Waterbuck, Kobus ellipsiprymnus, is a large, shaggy-haired antelope with mane on the neck. They have long bodies and necks and short legs. They spend less time in the water, against their names, and they do mostly to protect themselves against predators. Ears are large and rounded and there are white patches above the eyes, around the nose and mouth and on the throat. Only the males have horns, which are prominently ringed, about 100 cm long, and widely spaced. Head and body length ranges from 177 to 235 cm and shoulder height from 120 to 136 cm. Weight is between 150 to 250 kg.
The Waterbuck formerly occurred throughout most of sub-Saharan Africa but survives today, in areas which are sparsely populated by humans. There are two groups of subspecies, the Defassa Waterbuck, distinguished by its white rump patch, occurring in the northern part of Nigeria, down to the Guinea Savanna belt. In Yoruba natural medicine, this animal, called Otolo, is used by Natural Orthopedic Doctors to mend, straighten and heal fractured, dislocated and broken bones of the arm and leg.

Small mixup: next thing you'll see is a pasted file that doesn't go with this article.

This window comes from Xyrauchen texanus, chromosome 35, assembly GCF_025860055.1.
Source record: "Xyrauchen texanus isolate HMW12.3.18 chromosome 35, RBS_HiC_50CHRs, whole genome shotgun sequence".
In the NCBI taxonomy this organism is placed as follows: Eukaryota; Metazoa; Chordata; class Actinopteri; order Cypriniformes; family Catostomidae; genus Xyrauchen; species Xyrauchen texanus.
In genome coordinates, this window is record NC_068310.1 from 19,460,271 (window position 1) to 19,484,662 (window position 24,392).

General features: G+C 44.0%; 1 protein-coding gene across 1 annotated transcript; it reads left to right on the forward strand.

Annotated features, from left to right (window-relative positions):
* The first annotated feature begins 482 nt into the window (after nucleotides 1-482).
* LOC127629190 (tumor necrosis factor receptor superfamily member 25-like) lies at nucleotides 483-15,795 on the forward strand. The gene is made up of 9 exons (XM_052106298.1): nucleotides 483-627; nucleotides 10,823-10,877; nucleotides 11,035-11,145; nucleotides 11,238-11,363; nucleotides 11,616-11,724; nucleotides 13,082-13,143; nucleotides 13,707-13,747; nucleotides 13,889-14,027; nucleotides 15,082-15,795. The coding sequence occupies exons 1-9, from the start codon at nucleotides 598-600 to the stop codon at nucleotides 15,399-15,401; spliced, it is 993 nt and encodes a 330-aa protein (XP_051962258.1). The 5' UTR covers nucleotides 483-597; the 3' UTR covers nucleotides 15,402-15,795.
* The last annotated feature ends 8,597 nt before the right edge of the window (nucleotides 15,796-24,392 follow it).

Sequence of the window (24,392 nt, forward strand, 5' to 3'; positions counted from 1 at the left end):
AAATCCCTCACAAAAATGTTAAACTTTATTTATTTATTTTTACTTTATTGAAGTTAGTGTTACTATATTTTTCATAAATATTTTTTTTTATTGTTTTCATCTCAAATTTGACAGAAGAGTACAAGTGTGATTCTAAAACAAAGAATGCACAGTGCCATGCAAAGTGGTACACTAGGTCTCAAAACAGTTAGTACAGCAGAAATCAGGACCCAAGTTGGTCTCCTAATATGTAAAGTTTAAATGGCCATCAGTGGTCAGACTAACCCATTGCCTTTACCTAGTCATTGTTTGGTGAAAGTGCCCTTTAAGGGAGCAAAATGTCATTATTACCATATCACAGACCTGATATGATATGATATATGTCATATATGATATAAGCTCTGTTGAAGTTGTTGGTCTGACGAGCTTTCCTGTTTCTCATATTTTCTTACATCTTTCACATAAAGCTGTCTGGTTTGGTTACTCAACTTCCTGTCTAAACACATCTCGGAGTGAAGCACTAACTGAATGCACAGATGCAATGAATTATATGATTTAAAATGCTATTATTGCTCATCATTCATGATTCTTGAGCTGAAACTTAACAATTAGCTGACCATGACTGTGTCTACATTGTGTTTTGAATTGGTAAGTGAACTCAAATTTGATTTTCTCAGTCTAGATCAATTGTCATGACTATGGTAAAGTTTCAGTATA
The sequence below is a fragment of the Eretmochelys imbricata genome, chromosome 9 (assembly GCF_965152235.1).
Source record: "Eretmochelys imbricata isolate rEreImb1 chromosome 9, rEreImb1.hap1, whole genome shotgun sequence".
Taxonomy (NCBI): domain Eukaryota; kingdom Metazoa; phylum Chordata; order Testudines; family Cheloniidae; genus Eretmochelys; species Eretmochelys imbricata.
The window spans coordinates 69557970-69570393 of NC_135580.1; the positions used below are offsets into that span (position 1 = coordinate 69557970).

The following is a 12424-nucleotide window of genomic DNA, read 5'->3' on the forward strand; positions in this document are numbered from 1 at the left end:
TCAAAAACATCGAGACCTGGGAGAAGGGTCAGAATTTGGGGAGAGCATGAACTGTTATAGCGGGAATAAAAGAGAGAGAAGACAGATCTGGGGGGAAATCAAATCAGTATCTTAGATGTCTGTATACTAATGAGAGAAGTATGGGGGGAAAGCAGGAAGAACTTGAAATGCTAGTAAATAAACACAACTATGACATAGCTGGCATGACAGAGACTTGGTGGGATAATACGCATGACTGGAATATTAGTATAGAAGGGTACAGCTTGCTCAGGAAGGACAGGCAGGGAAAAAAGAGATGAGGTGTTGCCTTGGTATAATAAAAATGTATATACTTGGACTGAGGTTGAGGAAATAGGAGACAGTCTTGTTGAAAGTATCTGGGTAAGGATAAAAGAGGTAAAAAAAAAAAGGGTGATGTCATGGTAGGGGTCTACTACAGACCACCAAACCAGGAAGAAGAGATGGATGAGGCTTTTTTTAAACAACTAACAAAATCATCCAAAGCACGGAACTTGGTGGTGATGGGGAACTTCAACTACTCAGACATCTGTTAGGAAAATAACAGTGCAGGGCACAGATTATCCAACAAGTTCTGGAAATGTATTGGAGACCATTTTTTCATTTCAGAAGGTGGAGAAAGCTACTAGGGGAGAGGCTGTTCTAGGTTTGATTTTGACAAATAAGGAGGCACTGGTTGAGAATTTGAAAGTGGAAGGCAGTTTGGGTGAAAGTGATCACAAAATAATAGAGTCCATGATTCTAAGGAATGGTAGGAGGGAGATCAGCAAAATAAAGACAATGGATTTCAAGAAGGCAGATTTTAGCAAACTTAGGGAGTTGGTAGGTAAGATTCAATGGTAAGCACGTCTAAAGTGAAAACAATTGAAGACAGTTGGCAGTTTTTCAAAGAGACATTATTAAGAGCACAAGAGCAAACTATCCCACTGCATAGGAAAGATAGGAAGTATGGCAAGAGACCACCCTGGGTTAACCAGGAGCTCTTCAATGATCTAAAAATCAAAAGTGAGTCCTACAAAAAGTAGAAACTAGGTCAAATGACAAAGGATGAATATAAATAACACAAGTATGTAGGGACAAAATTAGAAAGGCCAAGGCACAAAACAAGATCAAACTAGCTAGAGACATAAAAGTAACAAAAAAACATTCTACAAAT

Waterbucks, as grazers normally feed on coarse grass that other animals don’t like, and they drink large amounts of water. Sexual maturity is attained within approximate 14 months for both sexes but males may delay a bit. Gestation takes some 9 months, after which a baby waterbuck that may live for up to 18 years, is born.